Dai’Jah: I have to try to draw my bows!

Andres: Camels have eyelashes, too.

William: Eyebrows keep the sweat from getting in your eyes and the hair in your nose keeps sand from getting up there.  It also stops wood chips from getting up there.  It tangles it up and gets it out!



Adrian: You forgot to draw earwax in your ear!

William: I look like a flying potato!

Carlos: Giraffes have eyelashes to keep mosquitos out of their eyes.  They have ears like half circles, too!



Here are some of the finished self portraits from our week!






“Do you buy smocks at the smock shop?”

During the first six weeks of a new school year, children explore new materials in different areas of their classroom. Learning about new materials is a great way to build relationships with both classmates and new teachers!


During the second week of school, Pre-K friends began working with oil pastels in the art area. It was exciting to compare and contrast crayons, which children have been working with since the beginning of the year, with oil pastels. Children were able to draw freely as they acquainted themselves with the new material. Once friends were finished with their masterpieces, they learned how to clean up oil pastels and where they could find them the next time they wanted to draw with them!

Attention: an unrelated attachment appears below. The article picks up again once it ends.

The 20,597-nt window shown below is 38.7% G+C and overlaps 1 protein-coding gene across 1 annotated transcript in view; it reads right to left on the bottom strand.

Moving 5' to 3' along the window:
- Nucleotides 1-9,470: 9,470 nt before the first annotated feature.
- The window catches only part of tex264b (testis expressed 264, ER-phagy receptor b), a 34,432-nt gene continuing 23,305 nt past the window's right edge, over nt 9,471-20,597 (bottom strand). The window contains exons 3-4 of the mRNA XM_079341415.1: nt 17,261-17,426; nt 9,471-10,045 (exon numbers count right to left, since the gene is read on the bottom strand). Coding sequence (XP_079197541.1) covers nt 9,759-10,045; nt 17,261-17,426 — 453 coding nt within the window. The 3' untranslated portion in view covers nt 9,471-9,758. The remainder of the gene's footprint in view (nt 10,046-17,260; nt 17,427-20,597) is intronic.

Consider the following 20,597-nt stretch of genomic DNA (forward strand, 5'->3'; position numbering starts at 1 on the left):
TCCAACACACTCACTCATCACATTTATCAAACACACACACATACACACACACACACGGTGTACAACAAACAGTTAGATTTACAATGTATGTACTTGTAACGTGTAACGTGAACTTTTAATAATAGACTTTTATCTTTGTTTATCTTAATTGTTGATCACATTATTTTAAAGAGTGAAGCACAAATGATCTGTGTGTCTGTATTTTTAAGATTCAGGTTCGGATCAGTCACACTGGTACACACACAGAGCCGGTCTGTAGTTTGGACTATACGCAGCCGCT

“It feels soft on my hands.” -Ra’Maya

“When I roll the pastel, it makes a funny noise.” -Zeina


“It’s on my fingers! What! How?”Jax

“When I mix them with my fingers it makes new colors. I’m an artist because I always draw nice things.” -Siena


“I’m going to mix these two colors together and I don’t know what it’ll make. It’s making purple! You need to use red and blue if you want to make purple!” -Elliott

“Does the oil in them make it so they mix? And smudge?”Mae


 “I mixed blue and yellow pastels to make green. Someone took the paper off but now I can draw with the pastel sideways!” -Miguel

“They look like crayons, but they don’t really draw like crayons.”-Isabella



The third week of school was very exciting as we began learning about different types of paint! Friends learned about primary colors (red, yellow, blue) and how to mix them to create secondary colors (orange, green, purple). We practiced putting on smocks to protect our clothing, and learned how to carefully carry wet paintings to the drying rack.


“The drying rack is like an oven.” -Ayub

“To make green darker, I can add blue. To make it lighter, I can add more yellow.” -Miguel


 “I like painting the most because I love, love, love it so much because it always looks so good.” -Siah